International Fellowship of Christians and Jews scraps Jerusalem outreach center
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International Fellowship of Christians and Jews scraps Jerusalem outreach center

Plans canceled for $60 million project serving evangelical Christians visiting Israel, as organization focuses on immigration rather than tourism and BDS fight

IFCJ President Yael Eckstein greets some of 243 immigrants from Ukraine on the 'Rabbi Yechiel Eckstein Memorial Freedom Flight' (Noam Moshkowitz/IFCJ via JTA)
IFCJ President Yael Eckstein greets some of 243 immigrants from Ukraine on the 'Rabbi Yechiel Eckstein Memorial Freedom Flight' (Noam Moshkowitz/IFCJ via JTA)

The International Fellowship of Christians and Jews has canceled its plans to build a $60 million outreach center in Jerusalem for visiting evangelical Christians.

Haaretz first reported the news on Wednesday.

Work on the planned seven-story building in the Talpiot neighborhood, near the US Embassy and with a view from its roof of the Temple Mount, was already underway following a groundbreaking ceremony last year. The building was expected to be completed in 2022.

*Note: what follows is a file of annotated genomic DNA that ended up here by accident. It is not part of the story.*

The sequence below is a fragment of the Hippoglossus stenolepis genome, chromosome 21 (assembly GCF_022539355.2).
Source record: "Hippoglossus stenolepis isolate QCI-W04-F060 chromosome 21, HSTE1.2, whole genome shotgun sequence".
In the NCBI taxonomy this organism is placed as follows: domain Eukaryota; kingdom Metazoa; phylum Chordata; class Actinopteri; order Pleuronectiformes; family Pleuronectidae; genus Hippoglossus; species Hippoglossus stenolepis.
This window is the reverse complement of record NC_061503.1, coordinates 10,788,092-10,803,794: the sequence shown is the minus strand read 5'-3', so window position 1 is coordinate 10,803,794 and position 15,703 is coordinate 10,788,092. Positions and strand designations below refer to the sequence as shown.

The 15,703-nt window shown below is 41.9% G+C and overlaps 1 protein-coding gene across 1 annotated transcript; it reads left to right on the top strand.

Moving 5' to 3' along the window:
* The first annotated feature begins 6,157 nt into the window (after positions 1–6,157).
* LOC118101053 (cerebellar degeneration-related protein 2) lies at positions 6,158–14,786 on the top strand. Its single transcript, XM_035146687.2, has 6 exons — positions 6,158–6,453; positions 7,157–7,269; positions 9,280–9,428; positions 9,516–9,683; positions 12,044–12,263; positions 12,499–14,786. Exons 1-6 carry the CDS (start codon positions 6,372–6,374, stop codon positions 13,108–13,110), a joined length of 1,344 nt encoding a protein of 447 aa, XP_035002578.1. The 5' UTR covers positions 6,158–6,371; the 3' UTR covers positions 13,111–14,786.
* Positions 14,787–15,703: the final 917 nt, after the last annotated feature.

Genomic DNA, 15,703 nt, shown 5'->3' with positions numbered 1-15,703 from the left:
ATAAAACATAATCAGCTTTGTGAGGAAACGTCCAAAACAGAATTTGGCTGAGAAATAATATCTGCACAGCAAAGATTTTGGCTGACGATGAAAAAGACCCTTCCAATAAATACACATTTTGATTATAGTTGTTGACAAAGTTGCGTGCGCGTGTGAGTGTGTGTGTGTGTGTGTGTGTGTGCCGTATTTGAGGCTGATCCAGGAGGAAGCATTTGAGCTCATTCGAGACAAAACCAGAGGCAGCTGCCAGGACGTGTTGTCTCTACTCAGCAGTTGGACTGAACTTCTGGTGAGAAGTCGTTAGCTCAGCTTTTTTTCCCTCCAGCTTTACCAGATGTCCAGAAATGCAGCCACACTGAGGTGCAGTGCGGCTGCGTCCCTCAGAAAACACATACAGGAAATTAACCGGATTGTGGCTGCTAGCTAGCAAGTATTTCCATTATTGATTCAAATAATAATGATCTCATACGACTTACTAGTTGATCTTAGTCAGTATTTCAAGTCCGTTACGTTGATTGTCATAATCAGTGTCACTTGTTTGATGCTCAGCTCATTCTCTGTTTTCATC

Rabbi Yechiel Eckstein, the founder and president of the fellowship who died in February, had founded the center as a place to train visiting Christians to combat the Boycott, Divestment and Sanctions movement against Israel and to bring more Christian tourists to the country.

His daughter, Yael, who took over as president of the fellowship following her father’s death, told Haaretz that the group canceled the plans in order to focus on its core mission of helping Jews in poverty and promoting aliyah rather than getting involved in BDS and tourism.

The decision to cancel the project was approved recently by the organization’s board, Eckstein told Haaretz. She called it a hard decision since the project had been her father’s “baby.”

Eckstein said the organization had already spent $14 million on the project, but planned to recoup it through the sale of the building and the land.

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